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This season, take some time off your board or alpine skis and hit the trails Nordic style for a full-body toning workout. Cross-Country Ski Team member and Olympian Kris Freeman, who represented the United States at the 2010 Winter Olympics and the 2014 Winter Olympics, tells us how to get the most from your time on the trails. Here's how to get started: Aside from warm clothing designed for insulation and breathability (that’s a given) you’ll need skis, boots, and poles to propel you forward.Even if you’re new to flat-land skiing, many ski resorts offer lessons where you can pick up the technique basics and hit closeby trails. All cross-country style skis have bindings that allow the heel to move freely while the ball of the foot is fixed to the ski, but the two different skiing styles—ski touring and skate skiing—require slightly different skis and boots.But they should still be long enough to provide stability and glide.Narrower skis will be faster, and with skate skiing, speed is the goal."Everything has to be powerful and relaxed at the same time."The second workout style, which ups the ante by adding more intense intervals, comes into play after you’re comfortable with your rhythm.Freeman suggests doing five sets of six-minute intervals, going hard at more than 90% intensity, followed by a six-minute rest between sets.Get a boot with a snug fit, but with enough room for your preferred socks (i.e.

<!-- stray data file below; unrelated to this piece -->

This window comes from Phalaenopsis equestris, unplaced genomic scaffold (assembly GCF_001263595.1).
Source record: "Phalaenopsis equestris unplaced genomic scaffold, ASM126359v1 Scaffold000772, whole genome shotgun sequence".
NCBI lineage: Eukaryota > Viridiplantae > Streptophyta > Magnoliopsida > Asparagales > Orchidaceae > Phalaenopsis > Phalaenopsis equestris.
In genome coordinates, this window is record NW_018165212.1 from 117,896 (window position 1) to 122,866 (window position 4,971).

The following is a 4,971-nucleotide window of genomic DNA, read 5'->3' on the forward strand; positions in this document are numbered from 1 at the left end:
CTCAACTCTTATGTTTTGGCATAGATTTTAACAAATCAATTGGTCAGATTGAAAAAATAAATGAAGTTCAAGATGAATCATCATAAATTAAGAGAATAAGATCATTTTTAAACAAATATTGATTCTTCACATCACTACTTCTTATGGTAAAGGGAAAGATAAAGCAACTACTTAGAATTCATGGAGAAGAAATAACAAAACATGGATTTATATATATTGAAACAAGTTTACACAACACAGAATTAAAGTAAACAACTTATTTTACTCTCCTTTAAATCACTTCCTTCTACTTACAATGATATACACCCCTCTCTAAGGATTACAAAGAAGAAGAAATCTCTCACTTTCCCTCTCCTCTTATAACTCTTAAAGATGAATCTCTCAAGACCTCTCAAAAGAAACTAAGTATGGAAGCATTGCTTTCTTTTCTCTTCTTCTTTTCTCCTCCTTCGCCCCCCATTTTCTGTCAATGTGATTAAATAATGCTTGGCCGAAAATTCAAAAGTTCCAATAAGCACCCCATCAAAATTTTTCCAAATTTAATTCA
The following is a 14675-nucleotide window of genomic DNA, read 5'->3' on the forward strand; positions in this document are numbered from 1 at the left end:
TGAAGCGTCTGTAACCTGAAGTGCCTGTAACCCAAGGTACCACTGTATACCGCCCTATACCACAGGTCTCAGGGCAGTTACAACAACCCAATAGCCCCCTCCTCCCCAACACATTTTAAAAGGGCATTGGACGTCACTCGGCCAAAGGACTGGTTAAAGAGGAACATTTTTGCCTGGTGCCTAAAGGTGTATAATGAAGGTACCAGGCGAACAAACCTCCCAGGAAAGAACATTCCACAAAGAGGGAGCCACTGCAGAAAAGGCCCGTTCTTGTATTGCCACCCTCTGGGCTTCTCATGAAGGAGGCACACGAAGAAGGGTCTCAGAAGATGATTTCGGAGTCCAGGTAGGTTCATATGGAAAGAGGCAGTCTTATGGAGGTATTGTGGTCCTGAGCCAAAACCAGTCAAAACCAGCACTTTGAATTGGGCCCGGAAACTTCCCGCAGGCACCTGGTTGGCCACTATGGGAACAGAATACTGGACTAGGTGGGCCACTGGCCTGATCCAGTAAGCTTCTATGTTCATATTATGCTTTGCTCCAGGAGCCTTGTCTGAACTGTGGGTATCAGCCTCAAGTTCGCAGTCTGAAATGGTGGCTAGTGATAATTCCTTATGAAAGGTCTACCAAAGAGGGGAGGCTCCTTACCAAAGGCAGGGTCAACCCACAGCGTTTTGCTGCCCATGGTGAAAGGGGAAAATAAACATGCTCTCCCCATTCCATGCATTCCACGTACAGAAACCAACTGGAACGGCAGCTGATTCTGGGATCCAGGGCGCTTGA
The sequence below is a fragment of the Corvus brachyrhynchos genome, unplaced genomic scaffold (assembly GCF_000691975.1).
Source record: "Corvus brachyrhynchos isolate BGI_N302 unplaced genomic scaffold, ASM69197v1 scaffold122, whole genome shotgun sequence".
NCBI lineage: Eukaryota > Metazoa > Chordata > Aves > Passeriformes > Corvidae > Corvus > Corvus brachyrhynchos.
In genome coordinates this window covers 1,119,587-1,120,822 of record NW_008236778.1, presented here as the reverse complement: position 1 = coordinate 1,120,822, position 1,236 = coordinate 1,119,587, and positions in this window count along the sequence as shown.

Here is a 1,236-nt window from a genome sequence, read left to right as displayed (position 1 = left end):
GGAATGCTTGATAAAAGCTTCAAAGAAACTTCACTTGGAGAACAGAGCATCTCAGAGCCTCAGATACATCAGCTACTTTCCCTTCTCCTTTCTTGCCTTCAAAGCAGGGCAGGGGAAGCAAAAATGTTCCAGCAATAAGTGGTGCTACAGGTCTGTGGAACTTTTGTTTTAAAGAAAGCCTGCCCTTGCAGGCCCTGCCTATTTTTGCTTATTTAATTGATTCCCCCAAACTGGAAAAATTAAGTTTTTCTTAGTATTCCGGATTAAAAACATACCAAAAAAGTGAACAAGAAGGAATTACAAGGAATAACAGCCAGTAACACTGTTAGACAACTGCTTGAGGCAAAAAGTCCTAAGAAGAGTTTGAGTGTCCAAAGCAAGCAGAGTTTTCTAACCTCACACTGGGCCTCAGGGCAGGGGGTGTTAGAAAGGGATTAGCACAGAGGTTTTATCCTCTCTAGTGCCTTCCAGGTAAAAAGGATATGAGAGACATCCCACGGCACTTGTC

"Cross country skiing uses just about every muscle in your body,” says Freeman.It’s about getting as much as you can from every muscle at once, rather than taxing just the legs or triceps and shoulders."When you're doing it right, it's a very coordinated, beautiful motion," notes Freeman.You’ll also want to hit the gym to develop a few key muscle groups.Strong shoulders and triceps are essential for using the poles to propel you forward, though you don’t want to be too bulky.